Two tracks from Porco Rosso are next – there’s not a great change in tone as we go to “Il Porco Rosso” first with its flowery piano theme but “Madness” is much more dramatic, with intense dark colours from the orchestra – the frantic wind solos that emerge from the chaos are gorgeous and then the horns take up the melody. Echoes of Nino Rota’s The Godfather give it the appropriate Italian feel at points. It’s such a grandly dramatic piece of music, quite wonderful.

Following this is another grand piece, the lengthy theme from Water Traveller – it starts calmly enough before an explosion of celebratory-sounding brass gives that section of the orchestra a great workout. Eventually we come to the central theme itself, sweeping and romantic, swelling up and down again – it’s another brilliant piece (and one I had never heard before). I don’t think “Oriental Wind” is from a film but stylistically it is entirely in keeping with what has come before on the album – a big, rousing theme given a full-bodied performance by the orchestra, moments of calm reflection never far away.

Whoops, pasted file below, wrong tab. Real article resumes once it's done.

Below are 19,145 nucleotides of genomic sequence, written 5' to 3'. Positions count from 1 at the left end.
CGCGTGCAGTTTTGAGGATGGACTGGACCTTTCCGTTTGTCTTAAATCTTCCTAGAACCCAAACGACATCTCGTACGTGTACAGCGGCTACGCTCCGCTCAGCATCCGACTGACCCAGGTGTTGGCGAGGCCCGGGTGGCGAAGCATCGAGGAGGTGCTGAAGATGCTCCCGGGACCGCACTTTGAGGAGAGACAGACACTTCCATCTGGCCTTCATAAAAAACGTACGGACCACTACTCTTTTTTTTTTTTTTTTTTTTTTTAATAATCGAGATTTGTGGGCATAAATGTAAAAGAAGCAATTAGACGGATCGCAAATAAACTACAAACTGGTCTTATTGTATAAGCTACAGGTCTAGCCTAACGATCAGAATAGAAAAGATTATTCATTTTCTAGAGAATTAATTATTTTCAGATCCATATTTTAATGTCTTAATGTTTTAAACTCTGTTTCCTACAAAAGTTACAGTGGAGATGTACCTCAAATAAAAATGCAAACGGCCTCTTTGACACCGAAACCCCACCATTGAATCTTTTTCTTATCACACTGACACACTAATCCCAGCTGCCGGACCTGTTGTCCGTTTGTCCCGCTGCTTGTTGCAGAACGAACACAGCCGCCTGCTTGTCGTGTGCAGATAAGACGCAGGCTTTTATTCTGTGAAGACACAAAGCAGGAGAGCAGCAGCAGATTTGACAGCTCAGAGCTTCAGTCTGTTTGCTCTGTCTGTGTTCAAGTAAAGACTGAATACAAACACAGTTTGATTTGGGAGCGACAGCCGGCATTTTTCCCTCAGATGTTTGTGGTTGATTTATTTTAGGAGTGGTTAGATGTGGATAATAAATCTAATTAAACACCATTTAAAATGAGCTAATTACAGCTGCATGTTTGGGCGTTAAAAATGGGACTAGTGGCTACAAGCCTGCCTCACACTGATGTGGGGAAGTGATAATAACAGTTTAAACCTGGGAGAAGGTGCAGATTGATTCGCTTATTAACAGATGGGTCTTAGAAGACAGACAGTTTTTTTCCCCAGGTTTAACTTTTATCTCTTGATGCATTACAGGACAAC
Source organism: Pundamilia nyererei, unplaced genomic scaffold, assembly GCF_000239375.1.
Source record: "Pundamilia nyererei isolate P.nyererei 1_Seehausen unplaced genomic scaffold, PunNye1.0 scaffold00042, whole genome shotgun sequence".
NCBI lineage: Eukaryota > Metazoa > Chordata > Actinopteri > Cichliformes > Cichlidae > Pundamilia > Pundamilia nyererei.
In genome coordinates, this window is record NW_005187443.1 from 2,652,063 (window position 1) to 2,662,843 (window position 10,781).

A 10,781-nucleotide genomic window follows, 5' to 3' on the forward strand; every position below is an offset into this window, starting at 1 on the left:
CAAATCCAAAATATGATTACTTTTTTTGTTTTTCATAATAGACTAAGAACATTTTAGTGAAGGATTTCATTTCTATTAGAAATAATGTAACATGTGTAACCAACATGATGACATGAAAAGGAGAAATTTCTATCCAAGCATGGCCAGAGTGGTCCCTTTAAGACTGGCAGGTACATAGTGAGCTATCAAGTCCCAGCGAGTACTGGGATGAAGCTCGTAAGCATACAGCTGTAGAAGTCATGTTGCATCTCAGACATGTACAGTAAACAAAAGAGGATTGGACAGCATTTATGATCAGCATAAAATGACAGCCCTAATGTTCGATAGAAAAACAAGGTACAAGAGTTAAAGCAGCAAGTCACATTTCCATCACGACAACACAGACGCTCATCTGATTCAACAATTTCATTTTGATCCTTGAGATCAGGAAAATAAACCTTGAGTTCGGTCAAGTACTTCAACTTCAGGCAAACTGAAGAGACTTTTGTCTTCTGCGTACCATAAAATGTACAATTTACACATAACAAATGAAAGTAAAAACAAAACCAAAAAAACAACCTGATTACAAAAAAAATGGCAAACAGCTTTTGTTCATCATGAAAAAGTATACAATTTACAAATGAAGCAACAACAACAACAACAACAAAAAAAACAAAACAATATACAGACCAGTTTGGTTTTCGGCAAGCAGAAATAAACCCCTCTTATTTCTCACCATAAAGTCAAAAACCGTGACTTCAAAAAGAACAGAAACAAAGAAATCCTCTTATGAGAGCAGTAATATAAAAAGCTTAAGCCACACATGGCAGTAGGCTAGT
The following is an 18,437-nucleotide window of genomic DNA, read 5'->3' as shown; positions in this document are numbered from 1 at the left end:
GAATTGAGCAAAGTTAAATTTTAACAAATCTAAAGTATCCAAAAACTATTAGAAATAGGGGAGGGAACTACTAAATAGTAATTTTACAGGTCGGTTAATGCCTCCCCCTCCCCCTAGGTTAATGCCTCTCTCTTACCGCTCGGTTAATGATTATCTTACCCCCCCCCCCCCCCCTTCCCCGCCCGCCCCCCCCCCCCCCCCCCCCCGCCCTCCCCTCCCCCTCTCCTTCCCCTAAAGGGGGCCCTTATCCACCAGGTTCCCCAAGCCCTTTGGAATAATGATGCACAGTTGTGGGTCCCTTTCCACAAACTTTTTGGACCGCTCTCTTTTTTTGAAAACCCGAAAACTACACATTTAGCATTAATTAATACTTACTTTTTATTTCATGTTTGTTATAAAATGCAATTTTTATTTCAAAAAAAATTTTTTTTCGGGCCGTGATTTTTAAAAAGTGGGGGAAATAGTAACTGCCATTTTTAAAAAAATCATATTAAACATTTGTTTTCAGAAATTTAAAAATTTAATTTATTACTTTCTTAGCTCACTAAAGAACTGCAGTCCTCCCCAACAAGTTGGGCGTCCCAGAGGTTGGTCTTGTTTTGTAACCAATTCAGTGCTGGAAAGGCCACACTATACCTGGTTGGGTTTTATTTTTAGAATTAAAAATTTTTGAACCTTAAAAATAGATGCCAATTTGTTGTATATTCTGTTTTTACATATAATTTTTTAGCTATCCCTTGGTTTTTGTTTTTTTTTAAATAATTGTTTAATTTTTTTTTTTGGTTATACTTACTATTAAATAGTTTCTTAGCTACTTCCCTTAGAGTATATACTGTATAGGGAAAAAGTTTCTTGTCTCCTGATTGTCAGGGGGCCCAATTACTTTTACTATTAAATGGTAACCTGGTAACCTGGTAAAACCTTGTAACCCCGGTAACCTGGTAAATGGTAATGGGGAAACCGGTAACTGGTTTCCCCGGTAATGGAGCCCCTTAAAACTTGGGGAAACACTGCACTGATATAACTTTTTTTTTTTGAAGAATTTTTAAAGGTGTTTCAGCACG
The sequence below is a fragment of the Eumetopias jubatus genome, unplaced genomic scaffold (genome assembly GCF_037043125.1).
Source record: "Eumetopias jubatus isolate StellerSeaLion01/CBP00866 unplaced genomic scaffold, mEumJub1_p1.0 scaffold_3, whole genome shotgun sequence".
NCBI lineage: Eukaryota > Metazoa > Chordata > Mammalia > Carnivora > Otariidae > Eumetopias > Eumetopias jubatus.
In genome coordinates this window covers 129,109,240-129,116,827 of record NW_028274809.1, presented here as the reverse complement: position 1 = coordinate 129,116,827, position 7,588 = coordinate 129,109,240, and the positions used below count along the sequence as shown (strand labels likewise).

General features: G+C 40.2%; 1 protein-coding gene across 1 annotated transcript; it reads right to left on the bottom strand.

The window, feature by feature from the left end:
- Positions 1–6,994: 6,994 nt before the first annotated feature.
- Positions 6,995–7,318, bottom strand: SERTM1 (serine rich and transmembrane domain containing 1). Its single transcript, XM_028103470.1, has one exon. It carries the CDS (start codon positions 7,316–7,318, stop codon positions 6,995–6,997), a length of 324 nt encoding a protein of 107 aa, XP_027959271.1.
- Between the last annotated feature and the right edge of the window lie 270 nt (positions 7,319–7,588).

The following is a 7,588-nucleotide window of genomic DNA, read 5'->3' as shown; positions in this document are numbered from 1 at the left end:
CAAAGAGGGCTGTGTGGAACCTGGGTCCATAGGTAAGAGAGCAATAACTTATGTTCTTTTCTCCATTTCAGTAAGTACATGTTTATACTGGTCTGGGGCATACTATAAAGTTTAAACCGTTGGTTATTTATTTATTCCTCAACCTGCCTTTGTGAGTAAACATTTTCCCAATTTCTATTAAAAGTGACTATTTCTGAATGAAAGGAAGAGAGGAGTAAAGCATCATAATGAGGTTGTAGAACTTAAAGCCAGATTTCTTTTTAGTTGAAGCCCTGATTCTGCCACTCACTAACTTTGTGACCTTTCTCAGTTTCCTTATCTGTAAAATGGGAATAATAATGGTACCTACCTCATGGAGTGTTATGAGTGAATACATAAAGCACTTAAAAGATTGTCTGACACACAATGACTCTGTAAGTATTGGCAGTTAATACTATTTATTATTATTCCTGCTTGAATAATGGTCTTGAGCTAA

There is a bit of a change in “Silent Love” from A Scene at the Sea, which I assume is from the original soundtrack recording given the vintage sound of the synths which are given a starring role for the first time. It’s a nice, calming piece of music although clearly lacks the timeless feel of the orchestral tracks. Back to the orchestra for a suite from Departures, which begins as another piece of overt romance – this time more conventional, with a beautiful cello solo accompanying the piano at the start of the piece – the emotion becomes more strained and there is a clear sadness as it develops.